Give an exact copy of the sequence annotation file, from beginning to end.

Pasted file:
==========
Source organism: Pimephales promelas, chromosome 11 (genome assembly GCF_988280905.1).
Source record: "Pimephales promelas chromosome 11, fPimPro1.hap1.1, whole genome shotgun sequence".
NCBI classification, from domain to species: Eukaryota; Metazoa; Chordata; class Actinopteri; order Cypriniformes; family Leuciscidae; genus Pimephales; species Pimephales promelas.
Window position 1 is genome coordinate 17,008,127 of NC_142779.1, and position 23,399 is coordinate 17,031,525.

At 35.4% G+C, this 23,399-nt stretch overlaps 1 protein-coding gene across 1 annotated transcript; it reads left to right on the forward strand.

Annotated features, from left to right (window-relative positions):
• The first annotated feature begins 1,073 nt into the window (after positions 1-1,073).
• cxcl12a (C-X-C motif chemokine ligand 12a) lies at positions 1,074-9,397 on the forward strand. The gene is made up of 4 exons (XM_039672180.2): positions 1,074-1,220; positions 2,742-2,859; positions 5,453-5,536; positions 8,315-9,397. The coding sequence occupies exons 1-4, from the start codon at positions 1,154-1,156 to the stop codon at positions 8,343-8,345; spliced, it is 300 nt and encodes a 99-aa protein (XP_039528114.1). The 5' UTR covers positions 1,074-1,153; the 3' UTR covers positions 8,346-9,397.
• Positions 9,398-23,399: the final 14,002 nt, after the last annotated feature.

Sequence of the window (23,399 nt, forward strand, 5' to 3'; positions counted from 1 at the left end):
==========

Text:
Source organism: Pimephales promelas, chromosome 11 (genome assembly GCF_988280905.1).
Source record: "Pimephales promelas chromosome 11, fPimPro1.hap1.1, whole genome shotgun sequence".
NCBI classification, from domain to species: Eukaryota; Metazoa; Chordata; class Actinopteri; order Cypriniformes; family Leuciscidae; genus Pimephales; species Pimephales promelas.
Window position 1 is genome coordinate 17,008,127 of NC_142779.1, and position 23,399 is coordinate 17,031,525.

At 35.4% G+C, this 23,399-nt stretch overlaps 1 protein-coding gene across 1 annotated transcript; it reads left to right on the forward strand.

Annotated features, from left to right (window-relative positions):
• The first annotated feature begins 1,073 nt into the window (after positions 1-1,073).
• cxcl12a (C-X-C motif chemokine ligand 12a) lies at positions 1,074-9,397 on the forward strand. The gene is made up of 4 exons (XM_039672180.2): positions 1,074-1,220; positions 2,742-2,859; positions 5,453-5,536; positions 8,315-9,397. The coding sequence occupies exons 1-4, from the start codon at positions 1,154-1,156 to the stop codon at positions 8,343-8,345; spliced, it is 300 nt and encodes a 99-aa protein (XP_039528114.1). The 5' UTR covers positions 1,074-1,153; the 3' UTR covers positions 8,346-9,397.
• Positions 9,398-23,399: the final 14,002 nt, after the last annotated feature.

Sequence of the window (23,399 nt, forward strand, 5' to 3'; positions counted from 1 at the left end):